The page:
Impact(Ed) mentors support students through challenges they face at home or in the community that can be an obstacle to learning. These may include gender–based violence, pressure to marry early, and substance abuse. Mentors who understand these issues, can detect warning signs, and can provide appropriate guidance are key to helping students attend, and remain in, school.
This year as part of Impact(Ed)’s girls’ education COVID response we trained 66 mentors across 20 schools in Kenya. We spoke to Naomi, a mentor based in Kajiado, Kenya, to find out more about life as a mentor.
Tell us some facts about yourself.
I am a very positive person, I like believing that nothing is impossible. I never give up despite the challenges I face every day and those I have been through in my life. I still hold my head high and try to find happiness within. I like helping young people navigate through their challenges and become successful in life. In my free time, I keep busy with my cows.
What motivates you to be a mentor?
My own personal experience in life motivates me to be a mentor. I am Maasai. Being born and brought up in this area has taught me a lot and I have proved to myself that nothing is impossible if one is determined. I share with the students that whatever they are going through it shall come to pass if only they work hard, be determined and believe in themselves – motivating them that they can still make it in life.
I am very motivated by the trainings from Impact(Ed). I have enjoyed every aspect of the training. I have learned so much from the time we started with the in-person training in August 2021 to the online trainings that I have been taken through, they are rich in knowledge, and eye opening in so many ways. They have made me look at life in a very different way. I can understand the learners better and I have the ability to handle any issues they share with me. I feel confident, rejuvenated and in high spirits to learn about guidance and counselling skills, gender based violence and its contributing factors, and drug and substance abuse effects.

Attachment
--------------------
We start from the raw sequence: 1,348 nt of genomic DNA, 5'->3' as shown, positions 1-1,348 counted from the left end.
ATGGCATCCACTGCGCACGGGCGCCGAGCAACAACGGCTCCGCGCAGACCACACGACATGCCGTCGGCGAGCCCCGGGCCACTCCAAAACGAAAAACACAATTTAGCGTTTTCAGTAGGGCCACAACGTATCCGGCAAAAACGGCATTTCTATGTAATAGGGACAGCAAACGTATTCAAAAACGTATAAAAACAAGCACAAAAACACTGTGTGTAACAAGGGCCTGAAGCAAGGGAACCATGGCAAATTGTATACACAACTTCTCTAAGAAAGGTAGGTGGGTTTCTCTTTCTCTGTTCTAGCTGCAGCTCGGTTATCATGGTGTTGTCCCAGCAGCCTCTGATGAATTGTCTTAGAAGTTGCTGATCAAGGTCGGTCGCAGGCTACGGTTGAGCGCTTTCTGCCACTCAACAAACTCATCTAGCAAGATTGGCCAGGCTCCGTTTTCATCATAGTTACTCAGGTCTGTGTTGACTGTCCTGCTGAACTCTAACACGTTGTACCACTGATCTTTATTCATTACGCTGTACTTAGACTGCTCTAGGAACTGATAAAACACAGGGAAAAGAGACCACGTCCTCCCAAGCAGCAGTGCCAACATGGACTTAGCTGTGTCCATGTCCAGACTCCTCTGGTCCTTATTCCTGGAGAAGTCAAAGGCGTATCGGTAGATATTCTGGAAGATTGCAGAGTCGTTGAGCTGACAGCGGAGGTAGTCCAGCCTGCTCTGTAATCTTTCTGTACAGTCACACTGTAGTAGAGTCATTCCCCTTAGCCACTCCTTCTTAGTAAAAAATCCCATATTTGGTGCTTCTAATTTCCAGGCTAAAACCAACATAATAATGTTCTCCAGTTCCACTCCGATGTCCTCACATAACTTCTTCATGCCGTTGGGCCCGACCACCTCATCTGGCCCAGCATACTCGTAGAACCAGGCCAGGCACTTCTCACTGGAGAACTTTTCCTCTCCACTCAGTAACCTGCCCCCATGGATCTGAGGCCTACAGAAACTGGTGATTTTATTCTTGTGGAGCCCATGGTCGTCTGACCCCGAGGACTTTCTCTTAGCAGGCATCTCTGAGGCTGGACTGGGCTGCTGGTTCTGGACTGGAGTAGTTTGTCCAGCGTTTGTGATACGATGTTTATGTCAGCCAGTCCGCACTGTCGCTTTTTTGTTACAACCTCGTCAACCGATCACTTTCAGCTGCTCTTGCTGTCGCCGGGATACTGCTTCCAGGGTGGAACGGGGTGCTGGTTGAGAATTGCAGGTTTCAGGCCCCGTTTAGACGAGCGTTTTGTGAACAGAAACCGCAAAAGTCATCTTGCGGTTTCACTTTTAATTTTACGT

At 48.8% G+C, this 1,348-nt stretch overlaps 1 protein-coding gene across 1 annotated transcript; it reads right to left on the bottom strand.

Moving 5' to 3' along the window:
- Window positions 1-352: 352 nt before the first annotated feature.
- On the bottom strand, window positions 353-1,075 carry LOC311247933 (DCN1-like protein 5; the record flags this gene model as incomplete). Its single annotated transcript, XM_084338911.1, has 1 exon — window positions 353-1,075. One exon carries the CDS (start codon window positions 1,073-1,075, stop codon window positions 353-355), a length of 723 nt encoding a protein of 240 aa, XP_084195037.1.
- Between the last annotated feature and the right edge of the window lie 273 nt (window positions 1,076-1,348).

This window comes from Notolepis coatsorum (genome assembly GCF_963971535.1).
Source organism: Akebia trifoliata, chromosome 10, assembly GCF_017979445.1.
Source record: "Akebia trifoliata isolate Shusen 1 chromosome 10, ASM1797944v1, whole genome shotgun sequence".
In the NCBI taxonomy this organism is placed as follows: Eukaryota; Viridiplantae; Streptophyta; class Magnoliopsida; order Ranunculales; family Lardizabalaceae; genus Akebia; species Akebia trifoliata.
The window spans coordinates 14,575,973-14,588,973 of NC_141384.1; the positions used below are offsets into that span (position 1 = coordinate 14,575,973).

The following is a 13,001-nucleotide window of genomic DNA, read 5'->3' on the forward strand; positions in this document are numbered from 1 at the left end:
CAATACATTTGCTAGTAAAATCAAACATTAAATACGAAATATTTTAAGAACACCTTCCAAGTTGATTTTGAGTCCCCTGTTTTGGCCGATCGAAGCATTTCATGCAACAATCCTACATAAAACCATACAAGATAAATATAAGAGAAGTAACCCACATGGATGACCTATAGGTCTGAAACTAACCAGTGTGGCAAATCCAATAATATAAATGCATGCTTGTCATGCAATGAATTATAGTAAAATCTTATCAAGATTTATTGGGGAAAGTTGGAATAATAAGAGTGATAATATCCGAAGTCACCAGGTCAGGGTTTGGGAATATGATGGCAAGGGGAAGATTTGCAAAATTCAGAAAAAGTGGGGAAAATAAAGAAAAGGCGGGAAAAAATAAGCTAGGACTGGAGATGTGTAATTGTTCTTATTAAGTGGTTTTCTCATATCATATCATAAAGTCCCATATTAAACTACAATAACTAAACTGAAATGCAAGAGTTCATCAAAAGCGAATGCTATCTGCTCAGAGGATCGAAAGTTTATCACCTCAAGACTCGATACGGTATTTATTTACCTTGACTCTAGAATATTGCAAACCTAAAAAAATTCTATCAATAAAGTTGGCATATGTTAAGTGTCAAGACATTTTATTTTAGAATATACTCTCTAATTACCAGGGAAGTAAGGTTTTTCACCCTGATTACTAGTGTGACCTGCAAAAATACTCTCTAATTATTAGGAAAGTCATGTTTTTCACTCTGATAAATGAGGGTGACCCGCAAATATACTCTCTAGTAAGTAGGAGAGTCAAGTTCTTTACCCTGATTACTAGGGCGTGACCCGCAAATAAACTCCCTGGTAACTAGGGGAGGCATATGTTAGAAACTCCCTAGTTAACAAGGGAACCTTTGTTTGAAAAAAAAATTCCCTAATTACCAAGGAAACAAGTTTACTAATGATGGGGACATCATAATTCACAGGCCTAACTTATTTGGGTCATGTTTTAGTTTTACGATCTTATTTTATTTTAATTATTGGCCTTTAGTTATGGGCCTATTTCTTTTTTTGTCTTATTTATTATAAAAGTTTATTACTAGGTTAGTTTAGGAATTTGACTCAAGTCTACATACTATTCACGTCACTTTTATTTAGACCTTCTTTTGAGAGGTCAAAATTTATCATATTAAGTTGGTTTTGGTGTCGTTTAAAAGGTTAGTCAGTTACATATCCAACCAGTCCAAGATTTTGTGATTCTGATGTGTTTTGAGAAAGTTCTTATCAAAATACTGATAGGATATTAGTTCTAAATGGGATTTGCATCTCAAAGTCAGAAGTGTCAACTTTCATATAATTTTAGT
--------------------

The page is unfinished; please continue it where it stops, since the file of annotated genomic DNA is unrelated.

What does being a good mentor look like?
A good mentor is a role model, empathetic, responsible and a good listener. Keeping confidentiality is very important too. For me, being a mentor is being there for the learners, especially girls, when they need me, when they are facing challenges and when they are not doing well in class. Being present emotionally, physically and financially where possible. Guiding the girls to make the right choices with the minimal chances they have at home and in school because of cultural issues. Being able to hold the hands of the young girls even after female genital mutilation to just encourage them so that they can feel that there is life after FGM and they can still achieve their dreams.
What challenges do you face as a mentor?
There are a number of challenges. As a local, whenever I differ with other locals on culture to support the learners, I can be labelled a bad influencer. For example, when it comes to issues like early marriage and FGM. Not being able to convince the parents to stop FGM of girls in the 21st century, I feel challenged and helpless. Being a woman in Maasai culture often means girls are not given enough opportunity to speak out or share their feelings. COVID-19 has also brought many challenges with it.
What is the best thing you have taken from mentorship?
I’ve learned new approaches to different situations that children go through. I have come to understand the importance of sharing experiences – do not keep quiet because each one of us is going through some form of challenges in one way or another. Through training I have developed my ability to support learners in dynamic ways. Confidentiality is key in offering counselling and understanding one’s emotions at the time of session is paramount.
What have you learned from Impact(Ed)’s mentorship training and support?
Through training I have learned so much around gender based violence – contributing factors as well the everlasting effects on one’s health and psychological wellbeing. I have learned a lot of guidance techniques and about addiction and substance abuse.